On October 25, a surtax of 25% will be imposed on the imports of steel products if the imported volume exceeds the quota limits. The details regarding the quantity of such goods that may be imported under tariff rate quotas (TRQ) can be accessed from the notice issued to importers. The quota rates will be applicable for a period of 50 consecutive days.

The Canadian government announced these provisional safeguard measures on certain steel products on October 11. The notification issued by the Government of Canada argue that the influx of steel imports from the United States and other countries into Canada is a serious threat to its domestic market. According to the Canadian Department of Finance, the countermeasures were erected in response to the U.S. tariffs on Canadian steel and aluminium that adversely affects domestic steel producers and workers.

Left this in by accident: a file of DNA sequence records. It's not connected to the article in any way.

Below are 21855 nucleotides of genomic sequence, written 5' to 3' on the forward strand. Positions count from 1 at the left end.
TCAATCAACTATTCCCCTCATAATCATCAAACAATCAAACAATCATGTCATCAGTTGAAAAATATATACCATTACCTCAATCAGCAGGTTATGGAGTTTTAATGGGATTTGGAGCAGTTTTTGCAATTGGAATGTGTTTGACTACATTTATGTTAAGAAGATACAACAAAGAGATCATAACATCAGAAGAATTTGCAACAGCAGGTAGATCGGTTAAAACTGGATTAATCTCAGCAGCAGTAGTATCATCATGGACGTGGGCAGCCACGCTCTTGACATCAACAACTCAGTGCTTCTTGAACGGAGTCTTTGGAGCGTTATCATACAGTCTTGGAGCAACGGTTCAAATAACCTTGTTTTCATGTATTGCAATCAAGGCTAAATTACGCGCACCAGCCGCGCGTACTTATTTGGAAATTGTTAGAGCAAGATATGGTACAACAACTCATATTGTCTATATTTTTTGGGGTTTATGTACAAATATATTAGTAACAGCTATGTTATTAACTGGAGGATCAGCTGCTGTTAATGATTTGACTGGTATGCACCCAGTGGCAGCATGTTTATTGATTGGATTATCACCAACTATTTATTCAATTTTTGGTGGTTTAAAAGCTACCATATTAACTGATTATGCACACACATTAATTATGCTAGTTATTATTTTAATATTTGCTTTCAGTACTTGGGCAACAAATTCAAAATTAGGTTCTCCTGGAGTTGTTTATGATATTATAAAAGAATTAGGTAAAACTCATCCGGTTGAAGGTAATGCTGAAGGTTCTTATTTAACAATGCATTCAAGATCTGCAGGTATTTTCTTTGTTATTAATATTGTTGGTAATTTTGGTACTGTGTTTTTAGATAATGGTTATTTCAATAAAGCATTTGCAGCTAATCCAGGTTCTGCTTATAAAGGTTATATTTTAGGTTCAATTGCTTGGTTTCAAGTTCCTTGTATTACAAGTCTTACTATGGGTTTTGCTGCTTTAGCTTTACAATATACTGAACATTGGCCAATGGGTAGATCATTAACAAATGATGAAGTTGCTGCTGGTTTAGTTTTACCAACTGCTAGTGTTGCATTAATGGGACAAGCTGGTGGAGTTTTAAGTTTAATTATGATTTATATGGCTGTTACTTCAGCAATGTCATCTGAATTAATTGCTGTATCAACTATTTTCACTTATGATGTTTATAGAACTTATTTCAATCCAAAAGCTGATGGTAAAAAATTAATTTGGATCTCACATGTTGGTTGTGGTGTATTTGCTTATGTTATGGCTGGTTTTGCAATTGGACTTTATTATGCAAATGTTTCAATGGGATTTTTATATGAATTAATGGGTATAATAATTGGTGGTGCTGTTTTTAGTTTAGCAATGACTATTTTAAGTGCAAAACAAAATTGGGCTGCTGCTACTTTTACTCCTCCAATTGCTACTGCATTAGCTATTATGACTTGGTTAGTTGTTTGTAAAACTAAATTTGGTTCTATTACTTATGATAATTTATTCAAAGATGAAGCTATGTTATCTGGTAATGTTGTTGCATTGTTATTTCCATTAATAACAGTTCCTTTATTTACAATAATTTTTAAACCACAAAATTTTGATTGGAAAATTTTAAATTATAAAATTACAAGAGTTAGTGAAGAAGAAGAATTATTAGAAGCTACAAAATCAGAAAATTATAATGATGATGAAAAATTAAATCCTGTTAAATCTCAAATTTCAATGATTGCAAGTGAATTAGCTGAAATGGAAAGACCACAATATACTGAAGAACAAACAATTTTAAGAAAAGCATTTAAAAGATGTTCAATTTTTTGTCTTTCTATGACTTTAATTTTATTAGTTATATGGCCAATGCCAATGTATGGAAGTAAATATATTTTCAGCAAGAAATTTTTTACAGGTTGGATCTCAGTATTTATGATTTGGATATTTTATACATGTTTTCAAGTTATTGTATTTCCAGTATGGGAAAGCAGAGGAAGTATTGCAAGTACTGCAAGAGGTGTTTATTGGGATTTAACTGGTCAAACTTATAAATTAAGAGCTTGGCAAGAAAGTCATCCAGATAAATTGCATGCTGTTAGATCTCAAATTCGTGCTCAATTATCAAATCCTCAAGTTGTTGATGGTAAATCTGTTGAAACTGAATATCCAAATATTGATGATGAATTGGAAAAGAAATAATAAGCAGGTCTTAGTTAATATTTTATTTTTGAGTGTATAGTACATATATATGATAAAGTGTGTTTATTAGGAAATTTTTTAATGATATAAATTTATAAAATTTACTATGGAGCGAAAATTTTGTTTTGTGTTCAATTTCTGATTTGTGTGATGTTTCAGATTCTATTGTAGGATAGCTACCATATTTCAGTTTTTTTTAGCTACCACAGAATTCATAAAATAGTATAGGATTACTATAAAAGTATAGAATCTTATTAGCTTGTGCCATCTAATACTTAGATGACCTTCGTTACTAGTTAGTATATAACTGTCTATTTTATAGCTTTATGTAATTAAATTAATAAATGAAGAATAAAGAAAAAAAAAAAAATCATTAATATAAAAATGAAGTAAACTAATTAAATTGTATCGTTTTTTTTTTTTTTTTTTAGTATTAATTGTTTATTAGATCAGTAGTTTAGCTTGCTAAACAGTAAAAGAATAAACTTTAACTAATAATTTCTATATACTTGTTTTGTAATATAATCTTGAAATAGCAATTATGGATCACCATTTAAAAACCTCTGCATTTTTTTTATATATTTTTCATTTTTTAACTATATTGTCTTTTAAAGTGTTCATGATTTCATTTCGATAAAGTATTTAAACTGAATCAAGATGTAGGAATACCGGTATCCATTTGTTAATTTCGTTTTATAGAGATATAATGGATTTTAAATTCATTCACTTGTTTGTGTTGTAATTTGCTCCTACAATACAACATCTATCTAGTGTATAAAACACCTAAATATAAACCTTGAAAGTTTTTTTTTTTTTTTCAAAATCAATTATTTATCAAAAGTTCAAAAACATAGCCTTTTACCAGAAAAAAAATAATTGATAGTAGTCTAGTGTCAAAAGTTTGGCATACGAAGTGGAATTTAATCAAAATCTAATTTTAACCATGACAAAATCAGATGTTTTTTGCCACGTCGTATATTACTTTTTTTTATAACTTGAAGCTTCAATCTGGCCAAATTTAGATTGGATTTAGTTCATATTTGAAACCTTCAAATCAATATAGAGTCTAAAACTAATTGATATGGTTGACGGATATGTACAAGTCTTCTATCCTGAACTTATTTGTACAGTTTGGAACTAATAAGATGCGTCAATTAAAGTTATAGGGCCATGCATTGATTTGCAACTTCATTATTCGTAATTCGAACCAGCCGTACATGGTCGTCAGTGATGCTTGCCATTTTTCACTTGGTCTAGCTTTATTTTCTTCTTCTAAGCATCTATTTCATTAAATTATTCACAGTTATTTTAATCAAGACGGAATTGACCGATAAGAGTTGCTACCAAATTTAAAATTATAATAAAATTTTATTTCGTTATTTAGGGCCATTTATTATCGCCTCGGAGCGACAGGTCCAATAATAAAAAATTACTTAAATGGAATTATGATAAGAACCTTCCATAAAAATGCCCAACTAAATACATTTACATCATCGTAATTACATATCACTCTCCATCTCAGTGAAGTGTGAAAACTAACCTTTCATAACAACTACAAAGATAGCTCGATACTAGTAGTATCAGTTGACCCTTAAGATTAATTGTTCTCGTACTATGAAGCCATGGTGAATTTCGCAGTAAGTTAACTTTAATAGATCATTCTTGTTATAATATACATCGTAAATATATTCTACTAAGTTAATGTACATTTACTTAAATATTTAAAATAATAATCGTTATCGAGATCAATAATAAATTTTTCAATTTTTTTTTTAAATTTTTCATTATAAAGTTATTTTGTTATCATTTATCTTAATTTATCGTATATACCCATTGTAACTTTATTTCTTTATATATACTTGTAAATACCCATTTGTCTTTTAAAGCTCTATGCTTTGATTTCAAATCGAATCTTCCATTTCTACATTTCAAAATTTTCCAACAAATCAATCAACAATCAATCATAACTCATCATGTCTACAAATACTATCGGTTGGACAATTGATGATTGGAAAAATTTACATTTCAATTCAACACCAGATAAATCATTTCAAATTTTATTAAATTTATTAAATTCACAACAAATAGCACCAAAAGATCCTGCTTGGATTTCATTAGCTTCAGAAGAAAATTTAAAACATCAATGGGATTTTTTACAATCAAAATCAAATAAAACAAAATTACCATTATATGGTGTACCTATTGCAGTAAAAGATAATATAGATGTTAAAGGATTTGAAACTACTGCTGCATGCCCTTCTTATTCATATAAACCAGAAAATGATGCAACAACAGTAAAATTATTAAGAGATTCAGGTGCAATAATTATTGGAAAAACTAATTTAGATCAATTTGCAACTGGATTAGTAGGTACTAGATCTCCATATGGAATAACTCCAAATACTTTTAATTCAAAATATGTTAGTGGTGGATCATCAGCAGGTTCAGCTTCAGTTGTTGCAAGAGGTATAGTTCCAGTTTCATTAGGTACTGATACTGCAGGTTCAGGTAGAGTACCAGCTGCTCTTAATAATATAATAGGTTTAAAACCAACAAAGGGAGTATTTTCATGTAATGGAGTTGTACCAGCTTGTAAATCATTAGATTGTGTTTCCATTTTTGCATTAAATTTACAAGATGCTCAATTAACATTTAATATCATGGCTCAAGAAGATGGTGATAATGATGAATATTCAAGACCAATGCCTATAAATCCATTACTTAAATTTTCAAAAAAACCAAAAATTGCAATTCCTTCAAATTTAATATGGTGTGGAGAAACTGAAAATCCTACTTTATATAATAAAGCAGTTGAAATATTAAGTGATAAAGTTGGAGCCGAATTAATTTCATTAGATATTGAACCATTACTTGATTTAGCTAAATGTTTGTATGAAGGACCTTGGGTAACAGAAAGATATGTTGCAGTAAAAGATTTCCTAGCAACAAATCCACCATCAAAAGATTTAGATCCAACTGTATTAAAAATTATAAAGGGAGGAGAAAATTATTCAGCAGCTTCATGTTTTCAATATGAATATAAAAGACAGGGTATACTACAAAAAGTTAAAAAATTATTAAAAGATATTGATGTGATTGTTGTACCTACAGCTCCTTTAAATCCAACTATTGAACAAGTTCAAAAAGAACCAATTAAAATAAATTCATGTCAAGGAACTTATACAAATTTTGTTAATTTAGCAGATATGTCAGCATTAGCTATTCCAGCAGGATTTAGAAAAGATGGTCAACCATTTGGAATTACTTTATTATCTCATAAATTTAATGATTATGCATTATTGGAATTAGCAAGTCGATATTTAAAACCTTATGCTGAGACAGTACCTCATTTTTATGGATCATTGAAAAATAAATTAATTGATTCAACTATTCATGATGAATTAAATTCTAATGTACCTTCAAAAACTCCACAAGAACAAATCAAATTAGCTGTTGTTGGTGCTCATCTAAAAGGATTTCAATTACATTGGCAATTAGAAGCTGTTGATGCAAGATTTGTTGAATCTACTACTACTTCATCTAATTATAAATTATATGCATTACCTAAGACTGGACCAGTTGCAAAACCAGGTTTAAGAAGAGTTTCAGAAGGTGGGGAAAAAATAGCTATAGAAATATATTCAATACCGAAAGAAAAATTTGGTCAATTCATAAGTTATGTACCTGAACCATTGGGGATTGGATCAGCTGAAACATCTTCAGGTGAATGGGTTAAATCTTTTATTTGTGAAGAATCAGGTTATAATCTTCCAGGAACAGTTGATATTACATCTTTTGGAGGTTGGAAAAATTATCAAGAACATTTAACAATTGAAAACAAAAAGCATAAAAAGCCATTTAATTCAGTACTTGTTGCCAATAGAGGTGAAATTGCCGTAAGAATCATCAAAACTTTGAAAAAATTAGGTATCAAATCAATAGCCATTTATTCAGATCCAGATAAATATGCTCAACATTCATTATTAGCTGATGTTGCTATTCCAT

The impacted steel products include heavy plate, concrete reinforcing bars, energy tubular products, hot-rolled sheet, pre-painted steel, stainless steel wire, and wire rod. The complete description of the products along with the exclusion list is provided in the orders-in-council.

The surtax will impact China, South Korea, Brazil, Japan, Taiwan, Germany and Turkey — Canada’s top sources of steel other than its NAFTA partners.

 

Support for domestic companies

The government ordered the Canadian International Trade Tribunal (CITT) to conduct an investigation to determine whether or not import of foreign steel products is a precursor of serious harm to its domestic producers. Countries such as the United States, Chile, and Israel have been exempted from the purview of investigation, whereas Mexico and countries benefiting from the General Preferential Tariff have only been partially exempted.

In addition to this, the Canadian government also announced relief from surtaxes collected on imports of steel and aluminium products from the U.S. since July 1 of this year. The relief was announced after the government recognized that the imposed countermeasures  may severely impact Canadian manufacturers that are dependent on steel and aluminium from the U.S., and are intended to boost the steel industry.

If you want to learn more about the impact of Canada’s safeguard measures on steel imports, visit the Canadian Department of Finance and Bloomberg.